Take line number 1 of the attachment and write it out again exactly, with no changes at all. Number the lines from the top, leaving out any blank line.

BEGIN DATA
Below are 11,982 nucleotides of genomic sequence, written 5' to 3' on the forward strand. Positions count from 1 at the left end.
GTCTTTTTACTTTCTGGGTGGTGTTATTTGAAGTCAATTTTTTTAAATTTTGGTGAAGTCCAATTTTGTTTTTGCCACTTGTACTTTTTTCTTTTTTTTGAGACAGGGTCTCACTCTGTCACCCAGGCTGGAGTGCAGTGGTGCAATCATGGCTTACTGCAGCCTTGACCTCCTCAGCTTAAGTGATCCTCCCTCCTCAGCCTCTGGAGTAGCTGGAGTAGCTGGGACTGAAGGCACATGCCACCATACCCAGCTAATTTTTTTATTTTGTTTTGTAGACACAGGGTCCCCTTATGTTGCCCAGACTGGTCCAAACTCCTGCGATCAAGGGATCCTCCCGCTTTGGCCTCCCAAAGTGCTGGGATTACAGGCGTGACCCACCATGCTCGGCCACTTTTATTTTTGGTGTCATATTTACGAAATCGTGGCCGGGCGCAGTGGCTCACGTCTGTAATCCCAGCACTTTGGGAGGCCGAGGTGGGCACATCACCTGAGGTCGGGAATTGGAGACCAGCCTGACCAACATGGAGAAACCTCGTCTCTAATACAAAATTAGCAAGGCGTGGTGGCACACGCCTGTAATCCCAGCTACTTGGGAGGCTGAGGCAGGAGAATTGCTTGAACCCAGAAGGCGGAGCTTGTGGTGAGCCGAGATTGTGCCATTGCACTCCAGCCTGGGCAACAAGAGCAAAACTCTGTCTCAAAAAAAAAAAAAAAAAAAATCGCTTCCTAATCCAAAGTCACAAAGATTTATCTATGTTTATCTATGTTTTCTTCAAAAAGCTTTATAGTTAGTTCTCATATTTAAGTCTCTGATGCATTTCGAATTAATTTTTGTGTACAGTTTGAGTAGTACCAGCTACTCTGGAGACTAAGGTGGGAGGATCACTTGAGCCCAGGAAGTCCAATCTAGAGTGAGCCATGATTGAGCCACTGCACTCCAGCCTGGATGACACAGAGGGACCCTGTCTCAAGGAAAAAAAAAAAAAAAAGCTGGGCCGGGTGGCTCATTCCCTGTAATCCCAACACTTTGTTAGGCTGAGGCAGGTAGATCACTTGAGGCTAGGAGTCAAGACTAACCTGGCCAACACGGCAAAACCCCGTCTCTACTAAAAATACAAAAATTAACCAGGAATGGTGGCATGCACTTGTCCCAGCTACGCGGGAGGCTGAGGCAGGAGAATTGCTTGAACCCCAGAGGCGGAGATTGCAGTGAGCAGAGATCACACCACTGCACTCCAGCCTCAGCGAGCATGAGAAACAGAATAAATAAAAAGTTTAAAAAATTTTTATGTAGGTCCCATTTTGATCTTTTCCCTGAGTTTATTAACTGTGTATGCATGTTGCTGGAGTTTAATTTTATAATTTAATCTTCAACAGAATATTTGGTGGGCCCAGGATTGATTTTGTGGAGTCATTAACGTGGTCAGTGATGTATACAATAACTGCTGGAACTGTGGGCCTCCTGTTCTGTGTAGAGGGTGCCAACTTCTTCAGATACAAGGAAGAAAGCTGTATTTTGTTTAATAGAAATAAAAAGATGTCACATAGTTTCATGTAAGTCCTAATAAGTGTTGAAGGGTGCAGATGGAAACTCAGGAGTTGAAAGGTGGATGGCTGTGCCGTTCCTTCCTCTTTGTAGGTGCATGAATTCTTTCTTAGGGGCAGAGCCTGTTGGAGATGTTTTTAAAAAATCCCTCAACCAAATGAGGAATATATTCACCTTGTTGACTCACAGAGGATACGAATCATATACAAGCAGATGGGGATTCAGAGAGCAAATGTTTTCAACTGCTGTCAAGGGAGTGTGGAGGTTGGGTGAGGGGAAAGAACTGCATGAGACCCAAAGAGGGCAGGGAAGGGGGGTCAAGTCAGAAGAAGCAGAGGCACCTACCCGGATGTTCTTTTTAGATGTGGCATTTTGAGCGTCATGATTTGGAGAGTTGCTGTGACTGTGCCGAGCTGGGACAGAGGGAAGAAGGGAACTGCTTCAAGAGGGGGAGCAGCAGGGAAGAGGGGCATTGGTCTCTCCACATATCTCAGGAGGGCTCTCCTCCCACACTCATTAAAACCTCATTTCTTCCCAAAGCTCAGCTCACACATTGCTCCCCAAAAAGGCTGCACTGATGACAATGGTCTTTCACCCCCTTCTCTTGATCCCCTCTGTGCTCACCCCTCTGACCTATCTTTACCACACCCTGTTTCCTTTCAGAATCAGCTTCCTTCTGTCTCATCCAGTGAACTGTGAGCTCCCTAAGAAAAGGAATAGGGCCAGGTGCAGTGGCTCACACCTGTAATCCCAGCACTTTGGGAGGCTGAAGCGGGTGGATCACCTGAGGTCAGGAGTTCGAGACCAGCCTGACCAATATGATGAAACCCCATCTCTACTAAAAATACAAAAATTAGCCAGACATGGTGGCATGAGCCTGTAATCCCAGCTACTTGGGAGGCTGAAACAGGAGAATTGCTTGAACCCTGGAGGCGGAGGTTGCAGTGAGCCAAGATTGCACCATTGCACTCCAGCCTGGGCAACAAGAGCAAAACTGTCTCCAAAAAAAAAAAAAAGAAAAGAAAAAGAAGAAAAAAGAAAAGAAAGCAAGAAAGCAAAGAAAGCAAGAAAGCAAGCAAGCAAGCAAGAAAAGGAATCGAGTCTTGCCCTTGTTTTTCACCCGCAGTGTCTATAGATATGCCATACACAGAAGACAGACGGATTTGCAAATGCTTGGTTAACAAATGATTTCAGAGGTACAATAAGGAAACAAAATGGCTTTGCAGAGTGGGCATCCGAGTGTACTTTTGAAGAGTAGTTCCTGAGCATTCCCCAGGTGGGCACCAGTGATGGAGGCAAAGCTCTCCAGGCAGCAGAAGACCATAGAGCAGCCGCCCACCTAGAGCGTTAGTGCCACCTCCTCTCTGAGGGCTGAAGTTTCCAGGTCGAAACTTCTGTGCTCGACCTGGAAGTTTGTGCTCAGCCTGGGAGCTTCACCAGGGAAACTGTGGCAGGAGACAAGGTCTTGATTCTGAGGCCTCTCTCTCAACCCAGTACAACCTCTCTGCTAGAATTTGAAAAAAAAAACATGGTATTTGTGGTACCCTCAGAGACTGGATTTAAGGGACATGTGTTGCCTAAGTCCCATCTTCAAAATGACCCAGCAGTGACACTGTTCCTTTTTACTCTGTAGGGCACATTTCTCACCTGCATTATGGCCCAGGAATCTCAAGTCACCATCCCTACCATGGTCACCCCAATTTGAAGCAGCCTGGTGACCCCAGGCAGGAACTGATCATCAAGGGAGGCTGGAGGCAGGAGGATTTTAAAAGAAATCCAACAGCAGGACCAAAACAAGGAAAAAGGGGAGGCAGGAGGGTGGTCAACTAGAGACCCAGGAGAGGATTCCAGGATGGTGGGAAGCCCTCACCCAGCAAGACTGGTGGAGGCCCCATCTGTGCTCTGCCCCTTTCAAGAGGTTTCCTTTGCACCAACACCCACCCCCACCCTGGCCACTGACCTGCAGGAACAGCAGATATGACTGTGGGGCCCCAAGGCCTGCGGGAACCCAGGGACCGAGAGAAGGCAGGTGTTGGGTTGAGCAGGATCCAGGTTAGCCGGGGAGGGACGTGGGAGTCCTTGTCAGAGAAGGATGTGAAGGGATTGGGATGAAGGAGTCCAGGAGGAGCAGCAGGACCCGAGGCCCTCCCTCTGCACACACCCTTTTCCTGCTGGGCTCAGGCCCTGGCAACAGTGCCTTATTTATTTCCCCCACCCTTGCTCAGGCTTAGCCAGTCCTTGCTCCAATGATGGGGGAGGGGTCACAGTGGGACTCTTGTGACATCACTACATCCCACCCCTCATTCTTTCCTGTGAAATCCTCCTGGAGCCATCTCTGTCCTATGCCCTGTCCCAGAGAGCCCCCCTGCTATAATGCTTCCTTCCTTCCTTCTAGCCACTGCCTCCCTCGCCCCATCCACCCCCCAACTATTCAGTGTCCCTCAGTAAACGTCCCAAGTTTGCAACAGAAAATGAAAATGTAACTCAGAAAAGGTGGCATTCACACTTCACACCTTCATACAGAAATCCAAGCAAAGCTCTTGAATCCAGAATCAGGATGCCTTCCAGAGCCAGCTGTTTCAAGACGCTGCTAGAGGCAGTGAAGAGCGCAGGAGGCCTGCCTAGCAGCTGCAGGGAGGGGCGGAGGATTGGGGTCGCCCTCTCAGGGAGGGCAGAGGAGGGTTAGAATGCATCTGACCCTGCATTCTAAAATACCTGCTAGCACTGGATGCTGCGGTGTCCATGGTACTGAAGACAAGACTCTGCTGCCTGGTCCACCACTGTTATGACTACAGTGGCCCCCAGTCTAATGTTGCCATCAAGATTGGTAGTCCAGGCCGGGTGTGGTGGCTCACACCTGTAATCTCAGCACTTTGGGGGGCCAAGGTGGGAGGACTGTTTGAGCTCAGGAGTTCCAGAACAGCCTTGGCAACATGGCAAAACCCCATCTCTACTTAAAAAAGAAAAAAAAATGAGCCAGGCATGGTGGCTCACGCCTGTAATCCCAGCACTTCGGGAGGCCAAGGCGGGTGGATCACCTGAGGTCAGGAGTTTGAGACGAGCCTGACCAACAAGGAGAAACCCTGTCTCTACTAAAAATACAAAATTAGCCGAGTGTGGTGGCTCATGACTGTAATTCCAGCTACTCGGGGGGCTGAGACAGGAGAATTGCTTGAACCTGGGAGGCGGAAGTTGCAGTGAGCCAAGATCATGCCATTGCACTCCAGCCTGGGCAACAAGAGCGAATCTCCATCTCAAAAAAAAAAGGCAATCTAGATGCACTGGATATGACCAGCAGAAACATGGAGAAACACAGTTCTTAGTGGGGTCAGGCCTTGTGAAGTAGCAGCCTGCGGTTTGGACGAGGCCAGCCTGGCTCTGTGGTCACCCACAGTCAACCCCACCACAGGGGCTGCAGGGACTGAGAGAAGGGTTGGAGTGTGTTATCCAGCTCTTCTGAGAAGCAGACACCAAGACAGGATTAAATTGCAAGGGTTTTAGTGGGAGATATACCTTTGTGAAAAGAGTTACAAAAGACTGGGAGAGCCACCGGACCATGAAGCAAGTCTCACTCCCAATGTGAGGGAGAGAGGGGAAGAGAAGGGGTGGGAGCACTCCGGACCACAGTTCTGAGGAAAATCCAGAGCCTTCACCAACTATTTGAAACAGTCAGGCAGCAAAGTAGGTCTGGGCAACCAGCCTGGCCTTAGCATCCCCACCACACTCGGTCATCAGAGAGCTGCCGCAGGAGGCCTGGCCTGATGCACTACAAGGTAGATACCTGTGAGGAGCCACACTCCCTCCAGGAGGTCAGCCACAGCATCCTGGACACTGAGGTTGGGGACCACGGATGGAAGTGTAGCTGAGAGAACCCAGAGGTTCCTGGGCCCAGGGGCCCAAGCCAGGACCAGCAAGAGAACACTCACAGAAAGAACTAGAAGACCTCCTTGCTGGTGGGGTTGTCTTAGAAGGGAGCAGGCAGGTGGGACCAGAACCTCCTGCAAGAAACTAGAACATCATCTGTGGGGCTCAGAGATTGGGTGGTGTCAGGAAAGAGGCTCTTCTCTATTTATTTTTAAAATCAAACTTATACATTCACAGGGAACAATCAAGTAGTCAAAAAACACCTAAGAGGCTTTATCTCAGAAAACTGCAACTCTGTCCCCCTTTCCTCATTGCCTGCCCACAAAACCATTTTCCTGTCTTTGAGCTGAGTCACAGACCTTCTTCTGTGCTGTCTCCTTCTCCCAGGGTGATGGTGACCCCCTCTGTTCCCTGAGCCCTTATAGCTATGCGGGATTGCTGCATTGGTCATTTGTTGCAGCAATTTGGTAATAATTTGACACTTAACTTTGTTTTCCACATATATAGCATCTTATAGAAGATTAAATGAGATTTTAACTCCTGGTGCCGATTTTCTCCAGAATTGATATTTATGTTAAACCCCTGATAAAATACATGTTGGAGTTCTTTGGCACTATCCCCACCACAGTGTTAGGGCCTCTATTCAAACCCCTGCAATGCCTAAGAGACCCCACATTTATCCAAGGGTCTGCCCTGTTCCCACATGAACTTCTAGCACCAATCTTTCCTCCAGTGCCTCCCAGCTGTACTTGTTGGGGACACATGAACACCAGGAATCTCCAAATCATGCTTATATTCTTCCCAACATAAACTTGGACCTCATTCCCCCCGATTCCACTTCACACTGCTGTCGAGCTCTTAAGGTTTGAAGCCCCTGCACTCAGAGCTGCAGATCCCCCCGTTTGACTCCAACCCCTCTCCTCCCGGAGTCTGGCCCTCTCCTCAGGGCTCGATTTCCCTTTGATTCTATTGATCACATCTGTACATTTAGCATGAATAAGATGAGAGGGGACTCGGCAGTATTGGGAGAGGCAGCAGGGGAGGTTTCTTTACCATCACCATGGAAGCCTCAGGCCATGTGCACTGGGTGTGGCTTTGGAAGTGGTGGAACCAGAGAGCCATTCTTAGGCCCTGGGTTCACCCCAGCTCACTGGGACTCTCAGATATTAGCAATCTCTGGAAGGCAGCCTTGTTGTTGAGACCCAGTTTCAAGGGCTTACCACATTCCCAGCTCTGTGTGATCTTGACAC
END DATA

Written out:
Below are 11,982 nucleotides of genomic sequence, written 5' to 3' on the forward strand. Positions count from 1 at the left end.